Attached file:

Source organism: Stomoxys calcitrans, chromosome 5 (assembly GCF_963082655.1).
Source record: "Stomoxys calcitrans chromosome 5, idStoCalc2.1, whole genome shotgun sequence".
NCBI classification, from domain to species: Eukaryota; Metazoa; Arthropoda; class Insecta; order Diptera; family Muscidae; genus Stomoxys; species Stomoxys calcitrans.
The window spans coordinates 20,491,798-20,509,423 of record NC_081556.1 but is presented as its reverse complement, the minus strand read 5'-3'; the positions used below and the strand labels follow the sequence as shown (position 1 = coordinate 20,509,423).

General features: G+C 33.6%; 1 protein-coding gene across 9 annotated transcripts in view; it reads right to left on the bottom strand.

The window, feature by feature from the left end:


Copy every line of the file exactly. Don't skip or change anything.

Source organism: Stomoxys calcitrans, chromosome 5 (assembly GCF_963082655.1).
Source record: "Stomoxys calcitrans chromosome 5, idStoCalc2.1, whole genome shotgun sequence".
NCBI classification, from domain to species: Eukaryota; Metazoa; Arthropoda; class Insecta; order Diptera; family Muscidae; genus Stomoxys; species Stomoxys calcitrans.
The window spans coordinates 20,491,798-20,509,423 of record NC_081556.1 but is presented as its reverse complement, the minus strand read 5'-3'; the positions used below and the strand labels follow the sequence as shown (position 1 = coordinate 20,509,423).

General features: G+C 33.6%; 1 protein-coding gene across 9 annotated transcripts in view; it reads right to left on the bottom strand.

The window, feature by feature from the left end: